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Third State Considers Bathroom Bill, Hotels Could Suffer

Texas Lt. Gov. Dan Patrick said the so-called bathroom bill on the Senate floor Tuesday will not impact the Texas economy. Convention and visitors bureau executives say otherwise. 


As the Senate hearing and public testimony for Senate Bill 6 began in Austin on Tuesday, many convention and visitors bureau heads gathered to oppose the proposed bill that would mandate each person use the restroom of the gender that appears on his or her birth certificate. 

The bill states that no city or county government can force businesses to operate their restrooms in a certain way, according to the author of the bill, State Sen. Lois Kolkhorst, causing many supporters to say the bill will not impact business.

“There is no evidence whatsoever that the passage of Senate Bill 6 will have any economic impact in Texas,” Texas Lt. Gov. Dan Patrick said on Monday.

But Austin CVB president and CEO Tom Noonan, who will speak at Bisnow's Austin State of the Market event on March 29, said he is getting regular phone calls and emails from potential Austin visitors rethinking their events.

Rendering of Fairmont Austin

“I worry about lots of ramifications including the number of hotel rooms getting built, like at the Fairmont,” Noonan said. The four-star hotel will have more than 1,000 rooms when it delivers in August.

"The Austin hotel market is strong, but this is the kind of thing that has an impact," Noonan said. He does not necessarily think hotel developers should wait until the bill is decided to build, but he expects SB-6 is crossing the minds of hotel developers across the state. 

Twenty-four groups have said they will decline having an event in Austin if the bill passes, Noonan said. 

The Greater Houston Convention and Visitors Bureau estimates that 100,000 room nights could be forfeited throughout various conventions and meetings if SB-6 passes. GHCVB president Mike Waterman spoke at the public hearing Tuesday on the economic impacts of the bill.

Three groups with estimated meeting spending around $3.1M will no longer consider San Antonio for their events because of the bill, Visit San Antonio (the city’s CVB) spokesperson Richard Oliver told the San Antonio Express-News on Friday.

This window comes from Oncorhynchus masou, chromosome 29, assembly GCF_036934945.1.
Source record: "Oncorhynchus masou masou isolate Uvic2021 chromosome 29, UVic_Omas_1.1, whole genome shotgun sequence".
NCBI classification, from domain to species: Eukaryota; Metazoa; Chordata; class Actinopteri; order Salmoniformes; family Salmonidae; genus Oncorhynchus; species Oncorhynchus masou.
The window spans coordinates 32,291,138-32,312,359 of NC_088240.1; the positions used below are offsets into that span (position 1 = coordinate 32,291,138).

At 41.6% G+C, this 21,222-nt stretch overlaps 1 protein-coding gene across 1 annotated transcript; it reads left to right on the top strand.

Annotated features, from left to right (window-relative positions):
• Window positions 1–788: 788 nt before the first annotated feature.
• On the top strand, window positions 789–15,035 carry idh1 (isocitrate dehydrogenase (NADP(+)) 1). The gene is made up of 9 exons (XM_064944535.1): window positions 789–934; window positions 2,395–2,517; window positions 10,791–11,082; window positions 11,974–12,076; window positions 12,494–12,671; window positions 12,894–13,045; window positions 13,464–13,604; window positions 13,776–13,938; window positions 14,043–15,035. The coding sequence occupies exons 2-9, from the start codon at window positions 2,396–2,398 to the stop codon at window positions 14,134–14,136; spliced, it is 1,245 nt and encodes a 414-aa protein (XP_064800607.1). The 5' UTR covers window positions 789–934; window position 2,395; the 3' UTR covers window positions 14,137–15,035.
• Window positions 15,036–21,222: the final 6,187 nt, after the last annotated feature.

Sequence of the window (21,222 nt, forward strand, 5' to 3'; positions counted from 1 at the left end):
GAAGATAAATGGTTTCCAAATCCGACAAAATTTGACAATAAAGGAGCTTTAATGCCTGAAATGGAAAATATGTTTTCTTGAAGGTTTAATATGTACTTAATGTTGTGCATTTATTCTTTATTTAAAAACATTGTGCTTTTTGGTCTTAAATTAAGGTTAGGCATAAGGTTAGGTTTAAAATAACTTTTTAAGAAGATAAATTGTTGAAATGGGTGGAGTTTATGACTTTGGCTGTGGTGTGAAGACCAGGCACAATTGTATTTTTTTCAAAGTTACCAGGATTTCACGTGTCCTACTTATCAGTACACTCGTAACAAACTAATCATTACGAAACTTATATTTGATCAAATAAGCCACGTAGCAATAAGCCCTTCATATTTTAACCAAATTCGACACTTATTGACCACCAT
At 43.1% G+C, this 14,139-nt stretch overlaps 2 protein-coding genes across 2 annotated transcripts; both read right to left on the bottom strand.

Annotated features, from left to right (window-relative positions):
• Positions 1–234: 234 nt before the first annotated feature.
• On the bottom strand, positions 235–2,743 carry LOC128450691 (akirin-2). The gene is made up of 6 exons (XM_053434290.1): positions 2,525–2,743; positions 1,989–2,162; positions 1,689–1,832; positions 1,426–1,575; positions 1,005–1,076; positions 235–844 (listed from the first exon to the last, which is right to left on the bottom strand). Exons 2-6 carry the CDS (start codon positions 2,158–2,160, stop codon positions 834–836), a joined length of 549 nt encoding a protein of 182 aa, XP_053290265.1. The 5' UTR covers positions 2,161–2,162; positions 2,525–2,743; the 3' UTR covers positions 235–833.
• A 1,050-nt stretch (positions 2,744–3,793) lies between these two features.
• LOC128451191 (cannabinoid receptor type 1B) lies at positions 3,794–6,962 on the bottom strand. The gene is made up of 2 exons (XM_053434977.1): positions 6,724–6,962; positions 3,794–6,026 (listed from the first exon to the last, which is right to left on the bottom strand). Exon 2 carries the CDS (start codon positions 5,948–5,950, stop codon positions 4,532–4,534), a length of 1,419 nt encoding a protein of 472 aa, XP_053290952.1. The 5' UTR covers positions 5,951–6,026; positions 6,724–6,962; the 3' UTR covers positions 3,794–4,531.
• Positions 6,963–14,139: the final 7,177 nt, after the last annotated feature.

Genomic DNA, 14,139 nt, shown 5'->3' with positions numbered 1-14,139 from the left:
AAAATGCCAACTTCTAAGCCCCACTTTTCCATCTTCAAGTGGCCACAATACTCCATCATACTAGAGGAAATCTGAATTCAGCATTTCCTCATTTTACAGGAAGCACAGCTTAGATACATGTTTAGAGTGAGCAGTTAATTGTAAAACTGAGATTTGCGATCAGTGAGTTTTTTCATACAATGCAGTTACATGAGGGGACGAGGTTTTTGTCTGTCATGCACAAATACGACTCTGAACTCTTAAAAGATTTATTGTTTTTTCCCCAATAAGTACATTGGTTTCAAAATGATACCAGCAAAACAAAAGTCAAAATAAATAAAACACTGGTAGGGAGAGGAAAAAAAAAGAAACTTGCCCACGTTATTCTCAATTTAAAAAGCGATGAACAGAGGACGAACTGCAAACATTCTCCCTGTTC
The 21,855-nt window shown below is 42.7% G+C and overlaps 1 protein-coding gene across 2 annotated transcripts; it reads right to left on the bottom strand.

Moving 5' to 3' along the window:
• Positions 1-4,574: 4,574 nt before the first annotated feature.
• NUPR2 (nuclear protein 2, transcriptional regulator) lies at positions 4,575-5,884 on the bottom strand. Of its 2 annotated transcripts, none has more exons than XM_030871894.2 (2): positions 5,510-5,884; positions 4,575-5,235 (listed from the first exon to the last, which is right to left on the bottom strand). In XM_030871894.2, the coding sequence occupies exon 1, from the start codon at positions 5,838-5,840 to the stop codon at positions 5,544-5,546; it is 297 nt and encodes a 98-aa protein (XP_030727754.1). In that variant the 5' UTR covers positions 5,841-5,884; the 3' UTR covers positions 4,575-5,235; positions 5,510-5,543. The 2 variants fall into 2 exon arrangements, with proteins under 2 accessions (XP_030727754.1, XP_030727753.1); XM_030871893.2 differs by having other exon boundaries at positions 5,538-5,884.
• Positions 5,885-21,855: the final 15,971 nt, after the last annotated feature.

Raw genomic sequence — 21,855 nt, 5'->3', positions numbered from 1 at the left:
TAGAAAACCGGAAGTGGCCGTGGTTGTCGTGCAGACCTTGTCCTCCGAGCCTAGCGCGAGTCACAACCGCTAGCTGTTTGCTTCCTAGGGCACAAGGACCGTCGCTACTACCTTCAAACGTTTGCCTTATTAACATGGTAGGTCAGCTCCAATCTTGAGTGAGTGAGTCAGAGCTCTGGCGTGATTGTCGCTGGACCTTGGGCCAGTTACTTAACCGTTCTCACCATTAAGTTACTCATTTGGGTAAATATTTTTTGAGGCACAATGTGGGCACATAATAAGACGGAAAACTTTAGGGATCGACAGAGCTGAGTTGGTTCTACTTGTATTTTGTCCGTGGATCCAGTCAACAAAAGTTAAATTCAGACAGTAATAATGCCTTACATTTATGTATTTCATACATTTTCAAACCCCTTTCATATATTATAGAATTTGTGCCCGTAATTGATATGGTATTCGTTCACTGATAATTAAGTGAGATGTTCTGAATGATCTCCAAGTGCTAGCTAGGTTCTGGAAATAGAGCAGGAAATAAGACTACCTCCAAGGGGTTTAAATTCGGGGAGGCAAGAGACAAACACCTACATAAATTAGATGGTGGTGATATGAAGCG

More than $200M worth of NCAA sanctioned events scheduled for the next 18 months are at risk to be lost with the passage of the bill, Visit Dallas CEO Phillip Jones said at a rally on Monday.


North Carolina implemented a comparable bill, called HB-2, in March 2016. North Carolina Lt. Gov. Dan Forest championed HB-2 in his state and spoke at the Texas Capitol yesterday. 

Forest said tourism in his state was up 3.5% in 2016. Though Forest said no businesses have left since the passage of HB-2, opponents say a more telling metric is the economic impact lost from businesses that have chosen not to open offices and hold events in the state.

By October, North Carolina’s bathroom bill had cost the state $395M. Now, one year after the bill’s passage, negative economic impact stands at $560M, according to a study by Facing South.

But Patrick is not concerned. “The stories of any negative economic impact are just false narrative put forth by the opposition,” he said. “Some might argue that when you have policies that protect women and children, that’s an added value to want to move your business to Texas.”

The Texas bill has garnered bipartisan backlash and support. Dallas city councilwoman (and daughter of former Dallas Cowboy and JLL executive chairman Roger Staubach) Jennifer Staubach Gates, though a conservative, has called SB-6 a dangerous distraction from true safety concerns and violence in Texas. On Monday, Democratic state Sen. Eddie Lucio said he would vote for SB-6. 

The state Senate needs 19 senators’ support to bring SB-6 to a vote. As of press time, 18 state senators are on board. It would still have to pass through the House after the state Senate. Speaker of the Texas House Joe Straus has publicly said the bill is not a priority for the House.

Tennessee senators are considering their own version of the bill

Hear more from Tom Noonan at our Austin State of the Market event on March 29. Get tickets here.